114. Cacheux, V., et al., Detection of 47,XYY trophoblast fetal cells in maternal blood by fluorescence in situ hybridization after using immunomagnetic lymphocyte depletion and flow cytometry sorting. Fetal Diagn Ther, 1992. 7(3-4): p. 190-4.
115. Bischoff, F.Z., et al., Detection of low-grade mosaicism in fetal cells isolated from maternal blood. Prenat Diagn, 1995. 15(12): p. 1182-4.
116. Babochkina, T., et al., Numerous erythroblasts in maternal blood are impervious to fluorescent in situ hybridization analysis, a feature related to a dense compact nucleus with apoptotic character. Haematologica, 2005. 90(6): p. 740-5.
117. Mergenthaler, S., et al., FISH analysis of all fetal nucleated cells in maternal whole blood: improved specificity by the use of two Y-chromosome probes. J Histochem Cytochem, 2005. 53(3): p. 319-22.
118. Elias, S., et al., First trimester prenatal diagnosis of trisomy 21 in fetal cells from maternal blood. Lancet, 1992. 340(8826): p. 1033.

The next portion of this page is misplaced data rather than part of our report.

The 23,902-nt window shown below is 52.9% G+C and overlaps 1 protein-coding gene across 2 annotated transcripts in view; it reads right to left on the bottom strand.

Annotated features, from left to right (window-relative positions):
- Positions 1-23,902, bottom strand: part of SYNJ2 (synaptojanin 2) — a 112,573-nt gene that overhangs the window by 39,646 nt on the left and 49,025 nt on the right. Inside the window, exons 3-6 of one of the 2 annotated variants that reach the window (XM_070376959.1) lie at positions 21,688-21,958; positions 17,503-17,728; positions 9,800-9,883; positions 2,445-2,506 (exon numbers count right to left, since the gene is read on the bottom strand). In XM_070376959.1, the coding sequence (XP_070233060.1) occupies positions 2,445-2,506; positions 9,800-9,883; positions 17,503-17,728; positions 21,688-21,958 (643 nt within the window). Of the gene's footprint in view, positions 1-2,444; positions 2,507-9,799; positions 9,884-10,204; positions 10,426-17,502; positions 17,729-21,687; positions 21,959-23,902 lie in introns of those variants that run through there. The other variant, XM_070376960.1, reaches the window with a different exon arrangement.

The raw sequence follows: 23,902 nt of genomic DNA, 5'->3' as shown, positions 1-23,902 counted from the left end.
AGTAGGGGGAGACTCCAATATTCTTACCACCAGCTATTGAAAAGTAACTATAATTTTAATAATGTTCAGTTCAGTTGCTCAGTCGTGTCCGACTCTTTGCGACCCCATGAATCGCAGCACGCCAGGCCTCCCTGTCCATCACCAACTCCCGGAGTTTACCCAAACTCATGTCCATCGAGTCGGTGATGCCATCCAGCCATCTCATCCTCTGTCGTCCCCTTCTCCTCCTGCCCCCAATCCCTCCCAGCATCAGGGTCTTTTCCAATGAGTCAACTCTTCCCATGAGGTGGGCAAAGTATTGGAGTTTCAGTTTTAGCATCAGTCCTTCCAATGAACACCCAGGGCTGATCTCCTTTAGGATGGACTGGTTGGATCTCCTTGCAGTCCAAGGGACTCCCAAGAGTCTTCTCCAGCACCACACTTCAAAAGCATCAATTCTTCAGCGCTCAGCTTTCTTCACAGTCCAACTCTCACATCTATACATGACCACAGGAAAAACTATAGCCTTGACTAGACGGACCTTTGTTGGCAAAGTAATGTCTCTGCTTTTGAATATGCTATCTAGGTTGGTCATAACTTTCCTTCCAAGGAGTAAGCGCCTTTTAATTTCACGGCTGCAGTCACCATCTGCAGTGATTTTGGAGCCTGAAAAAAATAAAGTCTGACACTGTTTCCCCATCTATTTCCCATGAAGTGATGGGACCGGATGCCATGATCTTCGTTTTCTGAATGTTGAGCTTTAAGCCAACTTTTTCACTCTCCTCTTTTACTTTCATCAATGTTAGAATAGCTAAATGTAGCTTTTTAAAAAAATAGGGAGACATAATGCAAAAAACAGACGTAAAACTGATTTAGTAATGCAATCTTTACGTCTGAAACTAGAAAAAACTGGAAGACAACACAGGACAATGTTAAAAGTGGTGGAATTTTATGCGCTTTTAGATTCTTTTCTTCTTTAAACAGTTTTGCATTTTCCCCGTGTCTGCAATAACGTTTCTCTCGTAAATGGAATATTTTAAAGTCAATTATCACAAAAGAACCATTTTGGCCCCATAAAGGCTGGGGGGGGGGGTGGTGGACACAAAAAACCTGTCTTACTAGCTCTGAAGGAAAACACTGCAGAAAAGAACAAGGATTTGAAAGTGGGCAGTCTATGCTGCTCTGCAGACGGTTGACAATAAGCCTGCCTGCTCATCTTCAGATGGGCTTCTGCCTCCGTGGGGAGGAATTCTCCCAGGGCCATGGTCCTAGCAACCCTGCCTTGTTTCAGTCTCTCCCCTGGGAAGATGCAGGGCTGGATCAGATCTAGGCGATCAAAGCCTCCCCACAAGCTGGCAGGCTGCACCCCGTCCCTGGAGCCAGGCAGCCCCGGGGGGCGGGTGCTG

119. Bischoff, F.Z., et al., Prenatal diagnosis with use of fetal cells isolated from maternal blood: five-color fluorescent in situ hybridization analysis on flow-sorted cells for chromosomes X, Y, 13, 18, and 21. Am J Obstet Gynecol, 1998. 179(1): p. 203-9.
120. Colls, P., et al., Validation of array comparative genome hybridization for diagnosis of translocations in preimplantation human embryos. Reprod Biomed Online, 2012. 24(6): p. 621-9.
121. Gossett, D.R., et al., Label-free cell separation and sorting in microfluidic systems. Anal Bioanal Chem, 2010. 397(8): p. 3249-67.
122. Park, J.M., et al., Fully automated circulating tumor cell isolation platform with large-volume capacity based on lab-on-a-disc. Anal Chem, 2014. 86(8): p. 3735-42.
123. Cima, I., et al., Label-free isolation of circulating tumor cells in microfluidic devices: Current research and perspectives. Biomicrofluidics, 2013. 7(1): p. 11810.


連結至畢業學校之論文網頁點我開啟連結
註: 此連結為研究生畢業學校所提供,不一定有電子全文可供下載,若連結有誤,請點選上方之〝勘誤回報〞功能,我們會盡快修正,謝謝!
QRCODE
 
 
 
 
 
                                                                                                                                                                                                                                                                                                                                                                                                               
第一頁 上一頁 下一頁 最後一頁 top